It's possible to control what information is available online about you
Last week we told you how to see what information Google has on you. Today, however, we're going to take a closer look at what you can do to restrict the type of information that is stored online.
First up, it's important to remember that everything we do online leaves a trail of some description. It is possible, however, to restrict the level of detail contained within that information. Here's some tips for the various Internet outlets we use regularly
You may be on Facebook years at this stage, but do you know just how much information is accessible to strangers and companies from your profile?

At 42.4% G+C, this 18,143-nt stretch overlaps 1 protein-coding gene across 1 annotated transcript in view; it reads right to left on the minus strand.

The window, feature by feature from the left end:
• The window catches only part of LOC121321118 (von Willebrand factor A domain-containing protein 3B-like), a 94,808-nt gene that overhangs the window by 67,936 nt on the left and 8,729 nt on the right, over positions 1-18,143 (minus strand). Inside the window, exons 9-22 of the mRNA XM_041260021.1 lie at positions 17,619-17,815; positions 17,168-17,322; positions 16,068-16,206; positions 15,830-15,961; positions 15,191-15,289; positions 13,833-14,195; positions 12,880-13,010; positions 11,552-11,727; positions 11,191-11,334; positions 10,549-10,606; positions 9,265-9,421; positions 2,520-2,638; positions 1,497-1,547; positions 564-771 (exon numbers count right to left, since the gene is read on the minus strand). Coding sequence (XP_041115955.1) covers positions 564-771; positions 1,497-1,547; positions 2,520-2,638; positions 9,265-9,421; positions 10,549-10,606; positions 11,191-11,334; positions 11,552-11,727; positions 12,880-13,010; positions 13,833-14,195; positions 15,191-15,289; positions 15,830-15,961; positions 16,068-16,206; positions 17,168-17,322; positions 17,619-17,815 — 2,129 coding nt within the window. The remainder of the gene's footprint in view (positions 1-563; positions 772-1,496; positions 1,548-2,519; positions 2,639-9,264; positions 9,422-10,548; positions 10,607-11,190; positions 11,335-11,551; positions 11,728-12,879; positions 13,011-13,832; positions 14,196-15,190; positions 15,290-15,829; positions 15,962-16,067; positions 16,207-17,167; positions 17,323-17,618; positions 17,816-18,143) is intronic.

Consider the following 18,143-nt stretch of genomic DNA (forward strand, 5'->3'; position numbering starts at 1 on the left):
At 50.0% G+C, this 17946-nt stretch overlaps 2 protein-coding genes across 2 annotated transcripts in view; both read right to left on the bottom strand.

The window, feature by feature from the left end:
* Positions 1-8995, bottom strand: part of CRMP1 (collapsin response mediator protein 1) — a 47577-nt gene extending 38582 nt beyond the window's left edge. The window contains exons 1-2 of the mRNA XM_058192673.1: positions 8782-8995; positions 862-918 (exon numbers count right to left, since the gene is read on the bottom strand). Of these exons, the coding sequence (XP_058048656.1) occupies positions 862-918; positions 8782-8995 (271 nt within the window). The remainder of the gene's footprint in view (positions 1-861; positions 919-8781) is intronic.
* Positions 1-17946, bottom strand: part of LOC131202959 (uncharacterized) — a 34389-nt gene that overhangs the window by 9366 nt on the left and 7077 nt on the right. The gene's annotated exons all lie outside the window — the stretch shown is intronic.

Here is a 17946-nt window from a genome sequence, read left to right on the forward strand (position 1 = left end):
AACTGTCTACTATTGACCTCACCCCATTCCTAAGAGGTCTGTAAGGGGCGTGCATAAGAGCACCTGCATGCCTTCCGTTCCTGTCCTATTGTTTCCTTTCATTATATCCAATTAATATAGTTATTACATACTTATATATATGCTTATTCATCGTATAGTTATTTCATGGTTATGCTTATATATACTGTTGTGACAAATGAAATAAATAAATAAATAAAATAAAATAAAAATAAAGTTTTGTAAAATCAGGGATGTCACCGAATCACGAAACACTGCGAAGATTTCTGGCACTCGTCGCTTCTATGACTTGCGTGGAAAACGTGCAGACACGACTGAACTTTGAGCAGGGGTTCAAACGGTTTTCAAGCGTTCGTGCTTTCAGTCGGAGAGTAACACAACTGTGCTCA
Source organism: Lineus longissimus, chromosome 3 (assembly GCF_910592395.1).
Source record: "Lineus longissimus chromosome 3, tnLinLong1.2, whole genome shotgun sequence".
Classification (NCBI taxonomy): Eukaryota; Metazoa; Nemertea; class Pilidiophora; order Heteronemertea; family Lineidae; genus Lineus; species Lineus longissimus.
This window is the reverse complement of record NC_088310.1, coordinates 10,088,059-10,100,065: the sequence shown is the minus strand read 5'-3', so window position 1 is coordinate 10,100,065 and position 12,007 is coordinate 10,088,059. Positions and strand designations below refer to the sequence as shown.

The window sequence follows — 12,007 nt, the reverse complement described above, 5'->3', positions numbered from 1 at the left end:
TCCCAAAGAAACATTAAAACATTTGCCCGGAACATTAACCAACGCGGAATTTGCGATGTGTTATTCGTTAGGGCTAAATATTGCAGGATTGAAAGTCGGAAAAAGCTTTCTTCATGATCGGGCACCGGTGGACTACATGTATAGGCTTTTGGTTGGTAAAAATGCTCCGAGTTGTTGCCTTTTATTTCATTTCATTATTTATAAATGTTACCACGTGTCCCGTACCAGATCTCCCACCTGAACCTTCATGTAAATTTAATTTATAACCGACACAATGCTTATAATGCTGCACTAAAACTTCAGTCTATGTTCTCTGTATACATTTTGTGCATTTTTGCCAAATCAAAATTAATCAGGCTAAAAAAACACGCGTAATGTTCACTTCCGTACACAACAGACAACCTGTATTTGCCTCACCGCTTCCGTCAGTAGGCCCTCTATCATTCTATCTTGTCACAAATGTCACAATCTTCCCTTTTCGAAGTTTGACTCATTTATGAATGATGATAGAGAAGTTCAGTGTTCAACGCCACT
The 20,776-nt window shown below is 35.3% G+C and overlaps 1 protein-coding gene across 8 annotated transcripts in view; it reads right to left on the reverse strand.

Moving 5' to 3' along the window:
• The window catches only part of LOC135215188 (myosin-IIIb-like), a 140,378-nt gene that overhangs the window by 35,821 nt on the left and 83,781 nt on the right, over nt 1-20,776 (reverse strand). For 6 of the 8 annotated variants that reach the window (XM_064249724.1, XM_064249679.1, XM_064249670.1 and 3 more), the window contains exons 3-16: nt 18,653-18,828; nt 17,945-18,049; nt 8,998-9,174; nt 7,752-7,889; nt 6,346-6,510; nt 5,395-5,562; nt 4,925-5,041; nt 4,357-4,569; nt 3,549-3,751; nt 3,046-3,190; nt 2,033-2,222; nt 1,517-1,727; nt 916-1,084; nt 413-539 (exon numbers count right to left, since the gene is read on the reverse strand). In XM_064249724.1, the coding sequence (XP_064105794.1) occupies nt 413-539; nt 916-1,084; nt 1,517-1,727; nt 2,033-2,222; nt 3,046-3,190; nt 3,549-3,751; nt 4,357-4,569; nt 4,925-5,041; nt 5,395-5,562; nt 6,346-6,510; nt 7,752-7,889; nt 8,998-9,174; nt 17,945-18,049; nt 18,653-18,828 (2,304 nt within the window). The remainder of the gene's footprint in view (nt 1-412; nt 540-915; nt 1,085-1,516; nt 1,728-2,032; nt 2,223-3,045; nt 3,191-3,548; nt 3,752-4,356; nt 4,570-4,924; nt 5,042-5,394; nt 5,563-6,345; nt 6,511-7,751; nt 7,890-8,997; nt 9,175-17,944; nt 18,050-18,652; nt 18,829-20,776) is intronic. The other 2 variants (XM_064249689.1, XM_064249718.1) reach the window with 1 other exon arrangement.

Take the time to look through your security settings and adjust them to ensure only your direct friends can view your personal information. Here's a step-by-step guide on how to do this.
While Twitter bios tend not to have as much information as a profile on Facebook, one can still gain a lot of information from looking at past tweets. It is possible to set a profile to private, meaning any potential follower would need your approval. It is worth disabling the geo-tagging feature in Twitter if using a mobile device. This will ensure that your location is kept private from followers.
This is a big one. When setting up a new device, users will be asked if they want to enable location information. Personally, I would always opt against enabling this. It is possible to switch it on when needed (eg "Checking in" on Facebook). As we mentioned last week, Google can map out where users are and places they visit with this information.
Google isn't just a search engine; they own YouTube, Gmail and many other services we use online. Following these steps can identify what information they have about you. Working in "incognito mode" and wiping the search history as you go helps limit the information they have stored about you.